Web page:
Tuesday, November 16, 2010

Poached quince

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Have you ever tasted quince? You might have been served membrillo, a Spanish quince paste, on a fancy-dancy cheese plate in a restaurant. That's quince in its cooked-down meta state, the essence of the fruit, drawn out by nothing more than time and heat. It's a deep rust color and tastes a little like dried apricots, sweet and tangy.

Fresh quince look like bumpy apples or rounded pears, with yellow skin and creamy white flesh. I thought the season was over but found some at the farmers market this weekend. "Isn't the season for quince done?" I asked the farmer. He smiled: "I made sure they shook the tree to get the very last of them," he said with a wink. They're a delicacy, and the season is short even here in southern California, where, improbably, you can find local rhubarb in November and strawberries in January.

You can't eat quince raw - well, you can try, but you won't like it. The best way to prepare quince is to peel it and poach the sections in simple syrup. The color of cooked quince is a sneaky surprise. When you peel quince, the flesh is white. But put the sections in a pot with some sugar and water, turn on a low flame, and come back an hour later, and they've turned the color of cantaloupe. Let the poached sections sit in the syrup for a day or two, and they're positively orange.

I had quince poached with saffron and rosewater a few months ago at Sauce on Hampton, a little gem of a restaurant near the beach in Venice, and it was exotic squared - the creamy texture of the fruit, the musky overtone of the saffron. At home I'm more of a simpleton. I add vanilla and lemon juice, and that's it. You can put the poached quince over yogurt, I suppose, but I like it all by itself.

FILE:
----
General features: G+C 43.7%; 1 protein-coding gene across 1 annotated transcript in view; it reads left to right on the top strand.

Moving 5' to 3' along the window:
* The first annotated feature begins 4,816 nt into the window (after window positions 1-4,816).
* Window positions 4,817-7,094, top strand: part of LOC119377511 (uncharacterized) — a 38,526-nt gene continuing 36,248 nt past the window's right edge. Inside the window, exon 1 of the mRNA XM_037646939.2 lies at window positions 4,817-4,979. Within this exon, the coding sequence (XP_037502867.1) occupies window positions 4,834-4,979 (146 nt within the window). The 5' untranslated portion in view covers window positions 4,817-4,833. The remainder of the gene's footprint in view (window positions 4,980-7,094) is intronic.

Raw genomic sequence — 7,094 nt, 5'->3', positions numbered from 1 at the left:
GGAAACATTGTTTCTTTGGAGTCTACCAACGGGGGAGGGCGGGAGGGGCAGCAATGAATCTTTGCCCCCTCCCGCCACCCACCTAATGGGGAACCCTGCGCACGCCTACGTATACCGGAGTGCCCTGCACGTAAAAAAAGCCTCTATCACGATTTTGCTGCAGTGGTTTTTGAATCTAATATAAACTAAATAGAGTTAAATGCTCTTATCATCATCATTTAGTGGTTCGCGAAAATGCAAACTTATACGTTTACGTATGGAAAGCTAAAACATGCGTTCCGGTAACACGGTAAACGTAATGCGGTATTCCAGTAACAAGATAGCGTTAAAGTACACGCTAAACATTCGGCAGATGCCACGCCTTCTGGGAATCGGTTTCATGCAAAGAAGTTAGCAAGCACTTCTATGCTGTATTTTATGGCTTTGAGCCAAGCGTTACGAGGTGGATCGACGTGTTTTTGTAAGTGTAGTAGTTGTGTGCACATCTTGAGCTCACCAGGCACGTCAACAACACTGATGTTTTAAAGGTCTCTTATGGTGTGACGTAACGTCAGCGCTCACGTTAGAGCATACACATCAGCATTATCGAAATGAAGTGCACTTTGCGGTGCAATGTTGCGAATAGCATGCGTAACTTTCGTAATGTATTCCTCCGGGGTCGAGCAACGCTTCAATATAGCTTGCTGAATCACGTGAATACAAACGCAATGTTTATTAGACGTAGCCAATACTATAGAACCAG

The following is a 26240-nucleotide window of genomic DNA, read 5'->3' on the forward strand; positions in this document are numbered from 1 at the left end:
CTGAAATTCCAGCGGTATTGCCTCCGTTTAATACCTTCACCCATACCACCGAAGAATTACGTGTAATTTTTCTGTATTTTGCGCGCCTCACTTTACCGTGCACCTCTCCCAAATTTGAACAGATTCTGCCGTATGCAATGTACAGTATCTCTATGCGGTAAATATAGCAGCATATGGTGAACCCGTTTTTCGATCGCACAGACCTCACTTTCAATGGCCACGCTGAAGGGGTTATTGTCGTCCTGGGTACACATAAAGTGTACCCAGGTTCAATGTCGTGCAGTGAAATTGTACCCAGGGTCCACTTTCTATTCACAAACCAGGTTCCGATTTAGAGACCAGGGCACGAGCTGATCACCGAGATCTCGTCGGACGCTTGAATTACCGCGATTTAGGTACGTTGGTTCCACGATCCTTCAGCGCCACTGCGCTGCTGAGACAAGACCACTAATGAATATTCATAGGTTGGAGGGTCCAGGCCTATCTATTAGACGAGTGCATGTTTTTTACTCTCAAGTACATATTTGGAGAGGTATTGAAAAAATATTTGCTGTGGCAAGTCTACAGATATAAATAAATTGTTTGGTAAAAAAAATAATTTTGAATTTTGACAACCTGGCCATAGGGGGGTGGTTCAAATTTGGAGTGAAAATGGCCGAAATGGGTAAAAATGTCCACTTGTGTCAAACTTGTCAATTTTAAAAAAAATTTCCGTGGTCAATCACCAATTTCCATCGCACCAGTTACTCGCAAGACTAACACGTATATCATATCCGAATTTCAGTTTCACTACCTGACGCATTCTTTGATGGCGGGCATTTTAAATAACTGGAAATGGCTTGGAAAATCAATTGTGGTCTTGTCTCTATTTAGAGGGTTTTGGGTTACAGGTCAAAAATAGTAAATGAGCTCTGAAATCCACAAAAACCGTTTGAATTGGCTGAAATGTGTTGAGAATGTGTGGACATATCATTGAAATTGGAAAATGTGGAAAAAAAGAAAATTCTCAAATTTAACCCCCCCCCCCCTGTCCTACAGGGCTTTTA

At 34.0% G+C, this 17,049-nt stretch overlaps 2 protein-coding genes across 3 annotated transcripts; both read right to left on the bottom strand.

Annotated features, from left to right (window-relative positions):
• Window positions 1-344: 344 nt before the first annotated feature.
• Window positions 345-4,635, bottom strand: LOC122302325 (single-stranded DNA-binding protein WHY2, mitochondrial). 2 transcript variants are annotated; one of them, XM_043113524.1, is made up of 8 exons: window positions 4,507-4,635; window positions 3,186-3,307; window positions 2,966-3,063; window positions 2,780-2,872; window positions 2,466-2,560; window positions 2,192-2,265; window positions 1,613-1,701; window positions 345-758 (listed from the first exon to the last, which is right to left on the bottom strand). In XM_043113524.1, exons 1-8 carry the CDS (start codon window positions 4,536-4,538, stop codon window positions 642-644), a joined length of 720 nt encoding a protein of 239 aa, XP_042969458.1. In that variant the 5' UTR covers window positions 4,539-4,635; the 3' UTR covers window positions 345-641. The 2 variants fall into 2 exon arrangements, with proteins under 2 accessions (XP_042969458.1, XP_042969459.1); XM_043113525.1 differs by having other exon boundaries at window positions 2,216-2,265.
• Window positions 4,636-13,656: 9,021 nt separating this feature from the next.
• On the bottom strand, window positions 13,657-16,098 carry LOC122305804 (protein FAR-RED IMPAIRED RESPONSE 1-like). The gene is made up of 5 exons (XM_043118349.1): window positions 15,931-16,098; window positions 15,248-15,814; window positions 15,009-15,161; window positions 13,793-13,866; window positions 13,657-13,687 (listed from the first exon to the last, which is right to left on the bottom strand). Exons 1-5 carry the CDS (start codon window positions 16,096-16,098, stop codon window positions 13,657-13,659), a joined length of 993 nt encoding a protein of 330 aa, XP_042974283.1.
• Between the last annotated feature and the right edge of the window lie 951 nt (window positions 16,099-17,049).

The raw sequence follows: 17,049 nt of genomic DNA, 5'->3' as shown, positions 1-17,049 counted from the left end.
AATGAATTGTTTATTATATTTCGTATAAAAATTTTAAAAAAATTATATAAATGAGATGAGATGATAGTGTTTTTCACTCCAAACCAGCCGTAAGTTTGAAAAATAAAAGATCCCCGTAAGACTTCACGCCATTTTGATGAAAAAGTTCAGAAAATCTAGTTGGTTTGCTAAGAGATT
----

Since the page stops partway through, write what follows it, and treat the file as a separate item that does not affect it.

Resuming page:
Poached quince
  • 2 cups water
  • 1 cup sugar
  • juice of 1 lemon
  • 1/2 vanilla bean
  • 2 pounds fresh quince
Put the water, sugar and lemon juice in a pot. Cut the vanilla bean lengthwise and scrape out the seeds, then add the seeds to the pot. (Save the pods for another use.)

Carefully cut the quince into quarters, peel the sections, and remove the seeds. I say "carefully" because they are extremely hard, and without a very sharp knife (even with one) you need to exercise caution should you want to keep your hands intact. Cut the peeled fruit into wedges, dropping them into the pot of sugar water as you finish with them. Continue until you have peeled and cut all the quince.

Bring the pot to a simmer, then turn the heat down as far as it will go and cover the pot. Let the quince simmer about an hour, or until the sections are tender and easily pierced with a knife. Remove the pot from the heat and let cool in the syrup. Refrigerate the fruit and syrup together. You can eat the quince right away, but if you leave it overnight, the color will deepen. Serve alone or over yogurt.


Hilary Cable said...

I had no idea quince were so beautiful!

Unknown said...


A Canadian Foodie said...

It looks delicious, but what does it taste like? Can you describe it?

Megan said...

I would love to try this recipe.I just had fresh homemade quince paste at our early Thanksgiving celebration last weekend and it was so much better then what I have bought. I've never noticed them anywhere before.I'm sure it's because I didn't know what I was looking for.

Erika Kerekes said...

@Valerie - a little like poached pears, but with a firmer, creamier texture. And it smells almost like roses.

Anonymous said...

Anyone want to take a guess at how to prepare the saffron/rosewater version of poached quince?
Amount of each ingrediant and when to use (just sprinkle saffron or boil in aaffron water?, etc)...

Paulette said...

These are delicious! Made them last night and let them sit overnight. Yum yum yum !

Arghavan said...

adding little cardamon to quince makes a great taste

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